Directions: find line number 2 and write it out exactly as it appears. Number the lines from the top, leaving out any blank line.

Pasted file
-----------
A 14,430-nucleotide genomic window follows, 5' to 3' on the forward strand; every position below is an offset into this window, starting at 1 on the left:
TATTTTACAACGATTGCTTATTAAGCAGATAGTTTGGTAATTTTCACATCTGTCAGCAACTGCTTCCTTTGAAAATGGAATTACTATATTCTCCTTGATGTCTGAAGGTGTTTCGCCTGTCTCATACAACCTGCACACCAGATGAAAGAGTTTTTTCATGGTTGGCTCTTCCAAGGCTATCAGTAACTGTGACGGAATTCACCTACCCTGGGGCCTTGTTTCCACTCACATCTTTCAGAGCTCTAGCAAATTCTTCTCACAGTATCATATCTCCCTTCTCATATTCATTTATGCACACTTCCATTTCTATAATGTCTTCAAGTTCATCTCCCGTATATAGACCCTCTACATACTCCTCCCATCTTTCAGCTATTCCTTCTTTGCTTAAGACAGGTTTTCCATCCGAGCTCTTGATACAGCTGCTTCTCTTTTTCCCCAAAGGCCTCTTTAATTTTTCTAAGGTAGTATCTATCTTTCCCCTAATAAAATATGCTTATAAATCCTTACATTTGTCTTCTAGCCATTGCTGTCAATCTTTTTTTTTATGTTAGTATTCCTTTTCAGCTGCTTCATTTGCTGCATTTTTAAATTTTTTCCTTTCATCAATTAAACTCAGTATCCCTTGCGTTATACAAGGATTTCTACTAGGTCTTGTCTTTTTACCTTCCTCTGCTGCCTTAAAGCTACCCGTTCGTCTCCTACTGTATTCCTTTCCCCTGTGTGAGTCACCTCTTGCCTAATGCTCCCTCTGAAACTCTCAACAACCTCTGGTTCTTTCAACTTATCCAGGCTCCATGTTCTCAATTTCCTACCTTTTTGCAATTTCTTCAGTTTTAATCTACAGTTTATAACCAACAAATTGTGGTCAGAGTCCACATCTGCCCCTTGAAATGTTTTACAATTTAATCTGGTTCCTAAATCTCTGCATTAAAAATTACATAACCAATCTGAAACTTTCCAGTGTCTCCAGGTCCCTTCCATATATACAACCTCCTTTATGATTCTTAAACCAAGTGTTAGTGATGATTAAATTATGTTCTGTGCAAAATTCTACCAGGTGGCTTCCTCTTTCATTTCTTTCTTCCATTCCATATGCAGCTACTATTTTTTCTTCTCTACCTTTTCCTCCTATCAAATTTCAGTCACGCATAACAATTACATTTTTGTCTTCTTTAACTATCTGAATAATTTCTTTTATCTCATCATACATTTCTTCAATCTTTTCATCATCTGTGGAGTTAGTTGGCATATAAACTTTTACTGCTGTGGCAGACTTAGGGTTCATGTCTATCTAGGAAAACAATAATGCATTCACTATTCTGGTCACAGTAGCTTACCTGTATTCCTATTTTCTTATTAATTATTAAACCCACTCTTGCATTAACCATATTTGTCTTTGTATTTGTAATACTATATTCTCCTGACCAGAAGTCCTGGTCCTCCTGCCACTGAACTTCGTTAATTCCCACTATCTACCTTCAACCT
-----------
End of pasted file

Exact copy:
TATTTTACAACGATTGCTTATTAAGCAGATAGTTTGGTAATTTTCACATCTGTCAGCAACTGCTTCCTTTGAAAATGGAATTACTATATTCTCCTTGATGTCTGAAGGTGTTTCGCCTGTCTCATACAACCTGCACACCAGATGAAAGAGTTTTTTCATGGTTGGCTCTTCCAAGGCTATCAGTAACTGTGACGGAATTCACCTACCCTGGGGCCTTGTTTCCACTCACATCTTTCAGAGCTCTAGCAAATTCTTCTCACAGTATCATATCTCCCTTCTCATATTCATTTATGCACACTTCCATTTCTATAATGTCTTCAAGTTCATCTCCCGTATATAGACCCTCTACATACTCCTCCCATCTTTCAGCTATTCCTTCTTTGCTTAAGACAGGTTTTCCATCCGAGCTCTTGATACAGCTGCTTCTCTTTTTCCCCAAAGGCCTCTTTAATTTTTCTAAGGTAGTATCTATCTTTCCCCTAATAAAATATGCTTATAAATCCTTACATTTGTCTTCTAGCCATTGCTGTCAATCTTTTTTTTTATGTTAGTATTCCTTTTCAGCTGCTTCATTTGCTGCATTTTTAAATTTTTTCCTTTCATCAATTAAACTCAGTATCCCTTGCGTTATACAAGGATTTCTACTAGGTCTTGTCTTTTTACCTTCCTCTGCTGCCTTAAAGCTACCCGTTCGTCTCCTACTGTATTCCTTTCCCCTGTGTGAGTCACCTCTTGCCTAATGCTCCCTCTGAAACTCTCAACAACCTCTGGTTCTTTCAACTTATCCAGGCTCCATGTTCTCAATTTCCTACCTTTTTGCAATTTCTTCAGTTTTAATCTACAGTTTATAACCAACAAATTGTGGTCAGAGTCCACATCTGCCCCTTGAAATGTTTTACAATTTAATCTGGTTCCTAAATCTCTGCATTAAAAATTACATAACCAATCTGAAACTTTCCAGTGTCTCCAGGTCCCTTCCATATATACAACCTCCTTTATGATTCTTAAACCAAGTGTTAGTGATGATTAAATTATGTTCTGTGCAAAATTCTACCAGGTGGCTTCCTCTTTCATTTCTTTCTTCCATTCCATATGCAGCTACTATTTTTTCTTCTCTACCTTTTCCTCCTATCAAATTTCAGTCACGCATAACAATTACATTTTTGTCTTCTTTAACTATCTGAATAATTTCTTTTATCTCATCATACATTTCTTCAATCTTTTCATCATCTGTGGAGTTAGTTGGCATATAAACTTTTACTGCTGTGGCAGACTTAGGGTTCATGTCTATCTAGGAAAACAATAATGCATTCACTATTCTGGTCACAGTAGCTTACCTGTATTCCTATTTTCTTATTAATTATTAAACCCACTCTTGCATTAACCATATTTGTCTTTGTATTTGTAATACTATATTCTCCTGACCAGAAGTCCTGGTCCTCCTGCCACTGAACTTCGTTAATTCCCACTATCTACCTTCAACCT